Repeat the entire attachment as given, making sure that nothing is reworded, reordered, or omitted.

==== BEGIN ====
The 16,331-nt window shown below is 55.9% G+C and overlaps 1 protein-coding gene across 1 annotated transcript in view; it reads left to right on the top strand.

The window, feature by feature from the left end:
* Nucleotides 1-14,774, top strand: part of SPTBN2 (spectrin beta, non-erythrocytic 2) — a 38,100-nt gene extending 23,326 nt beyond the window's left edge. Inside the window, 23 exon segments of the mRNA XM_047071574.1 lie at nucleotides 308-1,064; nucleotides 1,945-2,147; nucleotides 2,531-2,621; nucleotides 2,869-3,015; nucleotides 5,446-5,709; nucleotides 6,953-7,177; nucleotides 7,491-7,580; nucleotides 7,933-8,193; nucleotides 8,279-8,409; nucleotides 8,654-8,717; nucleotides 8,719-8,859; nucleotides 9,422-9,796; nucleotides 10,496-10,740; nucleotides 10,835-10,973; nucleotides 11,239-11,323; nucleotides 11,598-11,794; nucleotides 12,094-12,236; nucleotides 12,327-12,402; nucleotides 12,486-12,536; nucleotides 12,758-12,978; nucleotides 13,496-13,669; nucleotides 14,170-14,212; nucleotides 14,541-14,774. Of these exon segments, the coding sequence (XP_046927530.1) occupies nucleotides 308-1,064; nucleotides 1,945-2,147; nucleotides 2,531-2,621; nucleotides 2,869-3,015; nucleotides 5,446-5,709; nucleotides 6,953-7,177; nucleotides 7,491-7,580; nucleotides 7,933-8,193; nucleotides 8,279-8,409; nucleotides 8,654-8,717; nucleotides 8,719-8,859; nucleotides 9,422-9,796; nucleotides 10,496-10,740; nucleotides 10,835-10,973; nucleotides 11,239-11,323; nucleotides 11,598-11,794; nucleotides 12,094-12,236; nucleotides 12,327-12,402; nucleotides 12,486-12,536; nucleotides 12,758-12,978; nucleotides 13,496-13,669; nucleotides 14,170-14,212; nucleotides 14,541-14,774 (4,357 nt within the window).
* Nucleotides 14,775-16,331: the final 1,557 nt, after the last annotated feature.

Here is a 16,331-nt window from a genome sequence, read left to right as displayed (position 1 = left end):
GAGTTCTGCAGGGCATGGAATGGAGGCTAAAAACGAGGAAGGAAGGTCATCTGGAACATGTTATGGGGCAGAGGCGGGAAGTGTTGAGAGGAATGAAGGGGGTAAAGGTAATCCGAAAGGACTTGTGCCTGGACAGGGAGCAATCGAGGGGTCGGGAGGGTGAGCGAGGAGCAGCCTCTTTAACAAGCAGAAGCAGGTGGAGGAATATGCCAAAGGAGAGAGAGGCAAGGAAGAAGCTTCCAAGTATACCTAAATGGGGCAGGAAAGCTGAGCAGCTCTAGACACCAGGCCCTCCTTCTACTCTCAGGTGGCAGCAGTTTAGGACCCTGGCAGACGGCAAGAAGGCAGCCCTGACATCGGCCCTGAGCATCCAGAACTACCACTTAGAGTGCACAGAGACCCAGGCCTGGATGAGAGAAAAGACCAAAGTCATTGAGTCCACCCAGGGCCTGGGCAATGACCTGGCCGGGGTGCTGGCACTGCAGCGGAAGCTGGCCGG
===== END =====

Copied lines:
The 16,331-nt window shown below is 55.9% G+C and overlaps 1 protein-coding gene across 1 annotated transcript in view; it reads left to right on the top strand.

The window, feature by feature from the left end:
* Nucleotides 1-14,774, top strand: part of SPTBN2 (spectrin beta, non-erythrocytic 2) — a 38,100-nt gene extending 23,326 nt beyond the window's left edge. Inside the window, 23 exon segments of the mRNA XM_047071574.1 lie at nucleotides 308-1,064; nucleotides 1,945-2,147; nucleotides 2,531-2,621; nucleotides 2,869-3,015; nucleotides 5,446-5,709; nucleotides 6,953-7,177; nucleotides 7,491-7,580; nucleotides 7,933-8,193; nucleotides 8,279-8,409; nucleotides 8,654-8,717; nucleotides 8,719-8,859; nucleotides 9,422-9,796; nucleotides 10,496-10,740; nucleotides 10,835-10,973; nucleotides 11,239-11,323; nucleotides 11,598-11,794; nucleotides 12,094-12,236; nucleotides 12,327-12,402; nucleotides 12,486-12,536; nucleotides 12,758-12,978; nucleotides 13,496-13,669; nucleotides 14,170-14,212; nucleotides 14,541-14,774. Of these exon segments, the coding sequence (XP_046927530.1) occupies nucleotides 308-1,064; nucleotides 1,945-2,147; nucleotides 2,531-2,621; nucleotides 2,869-3,015; nucleotides 5,446-5,709; nucleotides 6,953-7,177; nucleotides 7,491-7,580; nucleotides 7,933-8,193; nucleotides 8,279-8,409; nucleotides 8,654-8,717; nucleotides 8,719-8,859; nucleotides 9,422-9,796; nucleotides 10,496-10,740; nucleotides 10,835-10,973; nucleotides 11,239-11,323; nucleotides 11,598-11,794; nucleotides 12,094-12,236; nucleotides 12,327-12,402; nucleotides 12,486-12,536; nucleotides 12,758-12,978; nucleotides 13,496-13,669; nucleotides 14,170-14,212; nucleotides 14,541-14,774 (4,357 nt within the window).
* Nucleotides 14,775-16,331: the final 1,557 nt, after the last annotated feature.

Here is a 16,331-nt window from a genome sequence, read left to right as displayed (position 1 = left end):
GAGTTCTGCAGGGCATGGAATGGAGGCTAAAAACGAGGAAGGAAGGTCATCTGGAACATGTTATGGGGCAGAGGCGGGAAGTGTTGAGAGGAATGAAGGGGGTAAAGGTAATCCGAAAGGACTTGTGCCTGGACAGGGAGCAATCGAGGGGTCGGGAGGGTGAGCGAGGAGCAGCCTCTTTAACAAGCAGAAGCAGGTGGAGGAATATGCCAAAGGAGAGAGAGGCAAGGAAGAAGCTTCCAAGTATACCTAAATGGGGCAGGAAAGCTGAGCAGCTCTAGACACCAGGCCCTCCTTCTACTCTCAGGTGGCAGCAGTTTAGGACCCTGGCAGACGGCAAGAAGGCAGCCCTGACATCGGCCCTGAGCATCCAGAACTACCACTTAGAGTGCACAGAGACCCAGGCCTGGATGAGAGAAAAGACCAAAGTCATTGAGTCCACCCAGGGCCTGGGCAATGACCTGGCCGGGGTGCTGGCACTGCAGCGGAAGCTGGCCGG